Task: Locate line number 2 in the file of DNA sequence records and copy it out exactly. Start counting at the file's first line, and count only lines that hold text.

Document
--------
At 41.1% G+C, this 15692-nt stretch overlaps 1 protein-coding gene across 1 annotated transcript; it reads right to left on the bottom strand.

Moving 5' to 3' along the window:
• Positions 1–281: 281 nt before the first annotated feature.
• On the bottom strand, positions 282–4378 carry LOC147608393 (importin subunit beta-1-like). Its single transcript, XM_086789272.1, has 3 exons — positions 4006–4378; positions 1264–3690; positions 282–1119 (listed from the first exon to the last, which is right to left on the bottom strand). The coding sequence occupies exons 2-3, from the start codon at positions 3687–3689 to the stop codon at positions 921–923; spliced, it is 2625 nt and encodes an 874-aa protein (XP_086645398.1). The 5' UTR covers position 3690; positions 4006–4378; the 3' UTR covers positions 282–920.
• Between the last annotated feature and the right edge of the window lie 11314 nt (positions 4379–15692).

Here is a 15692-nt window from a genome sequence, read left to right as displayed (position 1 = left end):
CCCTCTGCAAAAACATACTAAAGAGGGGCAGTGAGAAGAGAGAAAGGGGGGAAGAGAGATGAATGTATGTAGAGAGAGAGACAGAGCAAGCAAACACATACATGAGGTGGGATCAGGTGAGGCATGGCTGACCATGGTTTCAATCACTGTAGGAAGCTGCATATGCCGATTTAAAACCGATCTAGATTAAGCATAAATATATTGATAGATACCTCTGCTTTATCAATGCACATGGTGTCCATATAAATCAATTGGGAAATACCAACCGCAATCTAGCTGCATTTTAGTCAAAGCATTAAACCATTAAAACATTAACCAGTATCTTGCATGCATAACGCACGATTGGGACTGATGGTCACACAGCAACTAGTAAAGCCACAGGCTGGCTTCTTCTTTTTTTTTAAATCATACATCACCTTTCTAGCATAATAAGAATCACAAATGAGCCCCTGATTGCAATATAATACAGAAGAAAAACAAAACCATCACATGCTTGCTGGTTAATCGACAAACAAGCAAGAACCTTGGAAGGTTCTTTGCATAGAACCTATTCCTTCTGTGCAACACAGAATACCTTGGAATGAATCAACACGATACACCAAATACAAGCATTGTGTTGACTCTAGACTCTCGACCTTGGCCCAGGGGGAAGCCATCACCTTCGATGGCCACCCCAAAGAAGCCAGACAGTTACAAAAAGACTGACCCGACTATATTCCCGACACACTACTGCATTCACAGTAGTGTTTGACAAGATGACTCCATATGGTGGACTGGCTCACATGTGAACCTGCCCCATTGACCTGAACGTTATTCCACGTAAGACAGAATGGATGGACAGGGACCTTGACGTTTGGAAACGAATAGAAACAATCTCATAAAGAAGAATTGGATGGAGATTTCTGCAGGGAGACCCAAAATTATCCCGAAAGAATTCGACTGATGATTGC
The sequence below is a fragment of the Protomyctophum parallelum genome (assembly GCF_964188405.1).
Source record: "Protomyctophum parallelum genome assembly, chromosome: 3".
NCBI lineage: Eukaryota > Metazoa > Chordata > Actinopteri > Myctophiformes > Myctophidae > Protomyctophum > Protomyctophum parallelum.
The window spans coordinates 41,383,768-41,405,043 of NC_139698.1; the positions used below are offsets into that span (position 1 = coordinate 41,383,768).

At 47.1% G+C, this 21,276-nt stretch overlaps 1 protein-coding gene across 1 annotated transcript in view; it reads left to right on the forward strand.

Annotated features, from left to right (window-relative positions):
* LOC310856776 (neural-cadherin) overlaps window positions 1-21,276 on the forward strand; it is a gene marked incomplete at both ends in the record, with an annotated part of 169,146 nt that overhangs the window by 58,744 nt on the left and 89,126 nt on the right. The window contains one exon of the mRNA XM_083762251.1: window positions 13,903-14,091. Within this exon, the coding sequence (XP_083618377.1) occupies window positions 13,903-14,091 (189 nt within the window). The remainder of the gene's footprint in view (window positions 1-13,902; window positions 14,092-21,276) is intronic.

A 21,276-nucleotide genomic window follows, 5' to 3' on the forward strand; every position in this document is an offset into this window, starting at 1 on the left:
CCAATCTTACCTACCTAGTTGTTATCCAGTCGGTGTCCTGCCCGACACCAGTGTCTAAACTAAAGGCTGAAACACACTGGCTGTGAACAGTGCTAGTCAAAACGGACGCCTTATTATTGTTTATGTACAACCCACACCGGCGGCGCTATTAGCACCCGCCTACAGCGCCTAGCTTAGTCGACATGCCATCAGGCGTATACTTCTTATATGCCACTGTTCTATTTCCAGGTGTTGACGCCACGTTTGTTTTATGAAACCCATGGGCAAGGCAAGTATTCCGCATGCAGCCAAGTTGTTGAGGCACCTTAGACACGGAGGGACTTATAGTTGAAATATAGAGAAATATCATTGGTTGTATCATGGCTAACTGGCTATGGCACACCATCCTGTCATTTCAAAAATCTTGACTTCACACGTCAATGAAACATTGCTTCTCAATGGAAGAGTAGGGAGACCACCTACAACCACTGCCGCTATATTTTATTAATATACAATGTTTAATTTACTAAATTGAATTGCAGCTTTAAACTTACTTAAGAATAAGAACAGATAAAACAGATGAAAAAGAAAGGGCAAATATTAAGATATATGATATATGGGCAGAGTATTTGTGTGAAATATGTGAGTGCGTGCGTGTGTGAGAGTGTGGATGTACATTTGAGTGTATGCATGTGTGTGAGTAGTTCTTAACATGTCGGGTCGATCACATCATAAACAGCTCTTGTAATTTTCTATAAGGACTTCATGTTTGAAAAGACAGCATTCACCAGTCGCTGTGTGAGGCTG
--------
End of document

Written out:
Moving 5' to 3' along the window: